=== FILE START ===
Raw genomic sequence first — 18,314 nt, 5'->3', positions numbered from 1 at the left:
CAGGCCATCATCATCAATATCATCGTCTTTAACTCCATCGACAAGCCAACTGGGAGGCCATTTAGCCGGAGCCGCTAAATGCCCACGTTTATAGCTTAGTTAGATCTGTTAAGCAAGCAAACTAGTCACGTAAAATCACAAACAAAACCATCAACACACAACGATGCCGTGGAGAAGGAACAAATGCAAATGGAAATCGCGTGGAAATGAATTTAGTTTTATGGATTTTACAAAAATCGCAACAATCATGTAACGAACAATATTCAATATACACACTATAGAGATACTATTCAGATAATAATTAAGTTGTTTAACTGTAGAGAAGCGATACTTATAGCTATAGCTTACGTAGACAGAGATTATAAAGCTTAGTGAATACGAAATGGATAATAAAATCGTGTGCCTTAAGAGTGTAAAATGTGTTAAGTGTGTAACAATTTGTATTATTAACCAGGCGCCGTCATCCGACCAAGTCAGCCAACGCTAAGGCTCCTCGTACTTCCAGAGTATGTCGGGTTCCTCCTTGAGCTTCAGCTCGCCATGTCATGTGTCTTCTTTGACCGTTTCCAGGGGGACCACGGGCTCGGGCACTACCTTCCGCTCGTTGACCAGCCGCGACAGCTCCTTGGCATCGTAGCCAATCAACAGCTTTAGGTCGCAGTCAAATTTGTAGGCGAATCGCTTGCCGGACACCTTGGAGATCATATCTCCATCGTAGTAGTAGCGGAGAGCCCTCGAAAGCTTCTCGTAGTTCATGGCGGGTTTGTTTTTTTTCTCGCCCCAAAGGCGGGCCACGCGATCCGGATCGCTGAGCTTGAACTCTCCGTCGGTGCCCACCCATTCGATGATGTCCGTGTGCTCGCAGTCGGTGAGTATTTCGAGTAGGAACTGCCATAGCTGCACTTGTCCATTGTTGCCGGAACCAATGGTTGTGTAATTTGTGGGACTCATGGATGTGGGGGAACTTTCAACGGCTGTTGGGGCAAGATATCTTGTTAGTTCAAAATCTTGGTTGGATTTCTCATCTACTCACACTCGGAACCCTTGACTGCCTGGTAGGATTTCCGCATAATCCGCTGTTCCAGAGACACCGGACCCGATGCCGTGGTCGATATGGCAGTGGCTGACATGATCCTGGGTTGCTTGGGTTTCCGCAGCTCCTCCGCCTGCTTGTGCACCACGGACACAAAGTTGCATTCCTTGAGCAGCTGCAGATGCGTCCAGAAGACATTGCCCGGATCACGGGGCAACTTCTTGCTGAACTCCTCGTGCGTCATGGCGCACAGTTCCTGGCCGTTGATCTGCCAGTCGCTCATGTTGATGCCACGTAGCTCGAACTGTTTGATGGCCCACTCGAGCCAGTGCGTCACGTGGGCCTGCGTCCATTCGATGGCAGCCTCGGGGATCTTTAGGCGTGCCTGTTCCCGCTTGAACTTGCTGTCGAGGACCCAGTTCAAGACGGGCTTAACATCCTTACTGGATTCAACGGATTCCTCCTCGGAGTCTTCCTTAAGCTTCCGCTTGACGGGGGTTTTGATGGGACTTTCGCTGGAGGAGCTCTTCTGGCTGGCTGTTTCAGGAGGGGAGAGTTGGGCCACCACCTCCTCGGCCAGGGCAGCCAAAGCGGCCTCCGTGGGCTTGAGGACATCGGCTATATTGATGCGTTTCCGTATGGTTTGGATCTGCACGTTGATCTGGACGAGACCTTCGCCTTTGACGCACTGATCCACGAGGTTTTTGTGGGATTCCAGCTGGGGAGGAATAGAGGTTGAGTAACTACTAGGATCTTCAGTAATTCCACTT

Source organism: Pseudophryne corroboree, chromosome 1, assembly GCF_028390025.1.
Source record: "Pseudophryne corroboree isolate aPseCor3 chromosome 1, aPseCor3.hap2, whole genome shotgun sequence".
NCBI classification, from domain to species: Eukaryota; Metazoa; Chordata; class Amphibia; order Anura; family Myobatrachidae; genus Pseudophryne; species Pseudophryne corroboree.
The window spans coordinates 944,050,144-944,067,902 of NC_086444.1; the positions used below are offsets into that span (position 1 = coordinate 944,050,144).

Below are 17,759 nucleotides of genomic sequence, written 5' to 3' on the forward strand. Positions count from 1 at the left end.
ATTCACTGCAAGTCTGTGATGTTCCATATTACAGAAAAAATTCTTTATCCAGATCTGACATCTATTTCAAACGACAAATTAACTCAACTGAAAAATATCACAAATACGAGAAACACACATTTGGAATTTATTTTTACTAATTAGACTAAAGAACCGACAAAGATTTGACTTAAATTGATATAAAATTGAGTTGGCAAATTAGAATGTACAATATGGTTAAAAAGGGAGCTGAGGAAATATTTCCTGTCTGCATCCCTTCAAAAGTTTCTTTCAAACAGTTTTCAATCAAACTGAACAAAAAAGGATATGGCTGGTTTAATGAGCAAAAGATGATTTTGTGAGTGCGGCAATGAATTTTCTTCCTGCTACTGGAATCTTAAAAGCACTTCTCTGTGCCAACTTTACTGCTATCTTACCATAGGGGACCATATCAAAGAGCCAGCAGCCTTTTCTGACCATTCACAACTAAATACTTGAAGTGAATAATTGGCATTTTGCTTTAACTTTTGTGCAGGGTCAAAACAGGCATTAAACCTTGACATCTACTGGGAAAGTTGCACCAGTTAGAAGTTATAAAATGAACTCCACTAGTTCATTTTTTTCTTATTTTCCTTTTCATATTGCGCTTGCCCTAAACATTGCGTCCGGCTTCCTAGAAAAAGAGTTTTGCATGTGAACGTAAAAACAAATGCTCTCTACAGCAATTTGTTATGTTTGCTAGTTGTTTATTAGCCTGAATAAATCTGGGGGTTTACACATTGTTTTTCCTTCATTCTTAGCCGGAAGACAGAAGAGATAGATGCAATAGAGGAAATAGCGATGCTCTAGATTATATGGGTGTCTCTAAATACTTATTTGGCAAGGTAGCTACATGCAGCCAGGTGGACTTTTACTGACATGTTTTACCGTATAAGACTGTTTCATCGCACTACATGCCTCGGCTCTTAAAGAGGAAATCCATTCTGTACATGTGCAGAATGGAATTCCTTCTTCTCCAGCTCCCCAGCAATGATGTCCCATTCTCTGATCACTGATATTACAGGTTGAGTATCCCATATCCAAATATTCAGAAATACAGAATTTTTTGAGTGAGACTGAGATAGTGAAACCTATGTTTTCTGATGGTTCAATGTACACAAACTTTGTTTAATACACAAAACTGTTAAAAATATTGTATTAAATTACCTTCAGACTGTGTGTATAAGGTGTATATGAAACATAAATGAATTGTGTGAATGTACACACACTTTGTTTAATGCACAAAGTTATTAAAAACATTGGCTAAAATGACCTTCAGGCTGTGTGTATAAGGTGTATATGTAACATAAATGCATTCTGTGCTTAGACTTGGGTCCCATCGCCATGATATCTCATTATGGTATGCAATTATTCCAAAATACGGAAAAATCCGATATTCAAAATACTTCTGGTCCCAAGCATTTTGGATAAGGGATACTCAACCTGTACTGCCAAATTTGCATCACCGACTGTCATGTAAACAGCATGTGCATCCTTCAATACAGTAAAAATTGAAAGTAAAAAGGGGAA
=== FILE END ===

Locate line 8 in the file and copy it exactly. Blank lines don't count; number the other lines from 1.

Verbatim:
ATTCACTGCAAGTCTGTGATGTTCCATATTACAGAAAAAATTCTTTATCCAGATCTGACATCTATTTCAAACGACAAATTAACTCAACTGAAAAATATCACAAATACGAGAAACACACATTTGGAATTTATTTTTACTAATTAGACTAAAGAACCGACAAAGATTTGACTTAAATTGATATAAAATTGAGTTGGCAAATTAGAATGTACAATATGGTTAAAAAGGGAGCTGAGGAAATATTTCCTGTCTGCATCCCTTCAAAAGTTTCTTTCAAACAGTTTTCAATCAAACTGAACAAAAAAGGATATGGCTGGTTTAATGAGCAAAAGATGATTTTGTGAGTGCGGCAATGAATTTTCTTCCTGCTACTGGAATCTTAAAAGCACTTCTCTGTGCCAACTTTACTGCTATCTTACCATAGGGGACCATATCAAAGAGCCAGCAGCCTTTTCTGACCATTCACAACTAAATACTTGAAGTGAATAATTGGCATTTTGCTTTAACTTTTGTGCAGGGTCAAAACAGGCATTAAACCTTGACATCTACTGGGAAAGTTGCACCAGTTAGAAGTTATAAAATGAACTCCACTAGTTCATTTTTTTCTTATTTTCCTTTTCATATTGCGCTTGCCCTAAACATTGCGTCCGGCTTCCTAGAAAAAGAGTTTTGCATGTGAACGTAAAAACAAATGCTCTCTACAGCAATTTGTTATGTTTGCTAGTTGTTTATTAGCCTGAATAAATCTGGGGGTTTACACATTGTTTTTCCTTCATTCTTAGCCGGAAGACAGAAGAGATAGATGCAATAGAGGAAATAGCGATGCTCTAGATTATATGGGTGTCTCTAAATACTTATTTGGCAAGGTAGCTACATGCAGCCAGGTGGACTTTTACTGACATGTTTTACCGTATAAGACTGTTTCATCGCACTACATGCCTCGGCTCTTAAAGAGGAAATCCATTCTGTACATGTGCAGAATGGAATTCCTTCTTCTCCAGCTCCCCAGCAATGATGTCCCATTCTCTGATCACTGATATTACAGGTTGAGTATCCCATATCCAAATATTCAGAAATACAGAATTTTTTGAGTGAGACTGAGATAGTGAAACCTATGTTTTCTGATGGTTCAATGTACACAAACTTTGTTTAATACACAAAACTGTTAAAAATATTGTATTAAATTACCTTCAGACTGTGTGTATAAGGTGTATATGAAACATAAATGAATTGTGTGAATGTACACACACTTTGTTTAATGCACAAAGTTATTAAAAACATTGGCTAAAATGACCTTCAGGCTGTGTGTATAAGGTGTATATGTAACATAAATGCATTCTGTGCTTAGACTTGGGTCCCATCGCCATGATATCTCATTATGGTATGCAATTATTCCAAAATACGGAAAAATCCGATATTCAAAATACTTCTGGTCCCAAGCATTTTGGATAAGGGATACTCAACCTGTACTGCCAAATTTGCATCACCGACTGTCATGTAAACAGCATGTGCATCCTTCAATACAGTAAAAATTGAAAGTAAAAAGGGGAA